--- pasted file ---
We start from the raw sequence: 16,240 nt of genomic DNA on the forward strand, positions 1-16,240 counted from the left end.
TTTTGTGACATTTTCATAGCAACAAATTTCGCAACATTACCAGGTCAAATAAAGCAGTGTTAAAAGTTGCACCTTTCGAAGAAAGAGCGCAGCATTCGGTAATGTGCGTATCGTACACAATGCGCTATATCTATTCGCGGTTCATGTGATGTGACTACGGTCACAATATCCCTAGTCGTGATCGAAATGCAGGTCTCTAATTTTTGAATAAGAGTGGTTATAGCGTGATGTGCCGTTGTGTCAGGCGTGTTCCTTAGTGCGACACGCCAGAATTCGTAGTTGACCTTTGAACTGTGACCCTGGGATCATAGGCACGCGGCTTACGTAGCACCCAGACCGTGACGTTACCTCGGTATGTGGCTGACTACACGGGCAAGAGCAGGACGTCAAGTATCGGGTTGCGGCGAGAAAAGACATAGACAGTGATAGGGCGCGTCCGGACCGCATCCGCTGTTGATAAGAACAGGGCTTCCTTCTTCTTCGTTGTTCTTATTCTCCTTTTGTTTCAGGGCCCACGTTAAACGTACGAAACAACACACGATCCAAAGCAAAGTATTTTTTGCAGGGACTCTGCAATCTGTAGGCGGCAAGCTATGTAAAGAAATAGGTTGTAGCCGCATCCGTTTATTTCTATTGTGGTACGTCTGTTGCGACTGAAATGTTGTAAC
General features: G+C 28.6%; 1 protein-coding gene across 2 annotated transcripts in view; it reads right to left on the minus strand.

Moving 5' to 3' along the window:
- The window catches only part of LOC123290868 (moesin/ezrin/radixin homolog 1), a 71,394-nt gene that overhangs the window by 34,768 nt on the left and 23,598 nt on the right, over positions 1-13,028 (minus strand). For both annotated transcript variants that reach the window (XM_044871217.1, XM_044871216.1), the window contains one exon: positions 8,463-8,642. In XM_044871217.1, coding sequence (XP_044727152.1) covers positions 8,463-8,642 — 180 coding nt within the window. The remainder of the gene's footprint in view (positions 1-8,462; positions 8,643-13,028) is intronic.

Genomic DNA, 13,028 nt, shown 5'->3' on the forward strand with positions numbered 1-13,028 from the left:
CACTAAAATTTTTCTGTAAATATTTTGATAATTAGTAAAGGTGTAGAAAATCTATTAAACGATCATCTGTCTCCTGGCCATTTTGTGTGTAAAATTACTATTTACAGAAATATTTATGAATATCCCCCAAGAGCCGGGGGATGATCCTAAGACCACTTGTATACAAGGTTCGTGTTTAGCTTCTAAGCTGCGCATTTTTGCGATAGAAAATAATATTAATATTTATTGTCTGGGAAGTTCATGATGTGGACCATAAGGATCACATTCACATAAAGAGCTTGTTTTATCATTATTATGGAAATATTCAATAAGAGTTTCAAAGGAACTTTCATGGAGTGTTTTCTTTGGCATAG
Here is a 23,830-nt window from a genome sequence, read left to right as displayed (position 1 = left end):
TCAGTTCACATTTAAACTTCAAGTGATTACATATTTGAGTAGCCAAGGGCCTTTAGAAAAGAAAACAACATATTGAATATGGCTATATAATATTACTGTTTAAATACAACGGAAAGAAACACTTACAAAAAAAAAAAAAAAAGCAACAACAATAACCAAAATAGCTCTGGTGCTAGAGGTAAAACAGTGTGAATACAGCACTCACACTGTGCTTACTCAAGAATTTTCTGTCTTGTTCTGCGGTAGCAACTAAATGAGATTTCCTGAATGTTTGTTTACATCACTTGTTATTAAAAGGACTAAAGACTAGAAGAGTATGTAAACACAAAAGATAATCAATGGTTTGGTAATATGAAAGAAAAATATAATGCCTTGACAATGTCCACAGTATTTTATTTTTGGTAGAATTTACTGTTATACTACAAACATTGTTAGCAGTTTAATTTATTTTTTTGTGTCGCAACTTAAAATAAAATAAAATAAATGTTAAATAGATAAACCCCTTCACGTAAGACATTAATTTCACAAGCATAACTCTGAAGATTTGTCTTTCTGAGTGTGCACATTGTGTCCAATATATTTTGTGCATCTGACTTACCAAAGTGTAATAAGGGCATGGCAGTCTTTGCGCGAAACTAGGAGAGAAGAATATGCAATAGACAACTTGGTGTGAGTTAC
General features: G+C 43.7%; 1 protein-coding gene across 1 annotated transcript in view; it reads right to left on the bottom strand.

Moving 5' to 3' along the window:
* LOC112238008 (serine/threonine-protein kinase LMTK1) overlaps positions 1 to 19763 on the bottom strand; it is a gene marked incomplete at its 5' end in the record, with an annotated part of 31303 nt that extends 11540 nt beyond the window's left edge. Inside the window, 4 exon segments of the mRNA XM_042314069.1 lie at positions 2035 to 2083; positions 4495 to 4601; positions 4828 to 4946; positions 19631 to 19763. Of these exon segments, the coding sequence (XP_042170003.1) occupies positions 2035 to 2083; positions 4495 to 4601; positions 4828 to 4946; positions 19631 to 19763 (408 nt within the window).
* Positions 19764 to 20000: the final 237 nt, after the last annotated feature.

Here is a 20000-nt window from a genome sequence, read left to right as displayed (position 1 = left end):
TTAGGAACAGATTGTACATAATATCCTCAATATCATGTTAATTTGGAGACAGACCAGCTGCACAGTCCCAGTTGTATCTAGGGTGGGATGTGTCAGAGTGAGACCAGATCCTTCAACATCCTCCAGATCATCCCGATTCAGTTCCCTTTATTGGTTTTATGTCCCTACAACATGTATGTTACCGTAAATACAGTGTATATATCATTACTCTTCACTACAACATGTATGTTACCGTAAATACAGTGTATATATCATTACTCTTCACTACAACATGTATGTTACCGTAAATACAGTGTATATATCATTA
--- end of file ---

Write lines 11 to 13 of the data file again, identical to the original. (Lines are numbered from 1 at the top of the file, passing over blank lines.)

Moving 5' to 3' along the window:
* LOC112238008 (serine/threonine-protein kinase LMTK1) overlaps positions 1 to 19763 on the bottom strand; it is a gene marked incomplete at its 5' end in the record, with an annotated part of 31303 nt that extends 11540 nt beyond the window's left edge. Inside the window, 4 exon segments of the mRNA XM_042314069.1 lie at positions 2035 to 2083; positions 4495 to 4601; positions 4828 to 4946; positions 19631 to 19763. Of these exon segments, the coding sequence (XP_042170003.1) occupies positions 2035 to 2083; positions 4495 to 4601; positions 4828 to 4946; positions 19631 to 19763 (408 nt within the window).
* Positions 19764 to 20000: the final 237 nt, after the last annotated feature.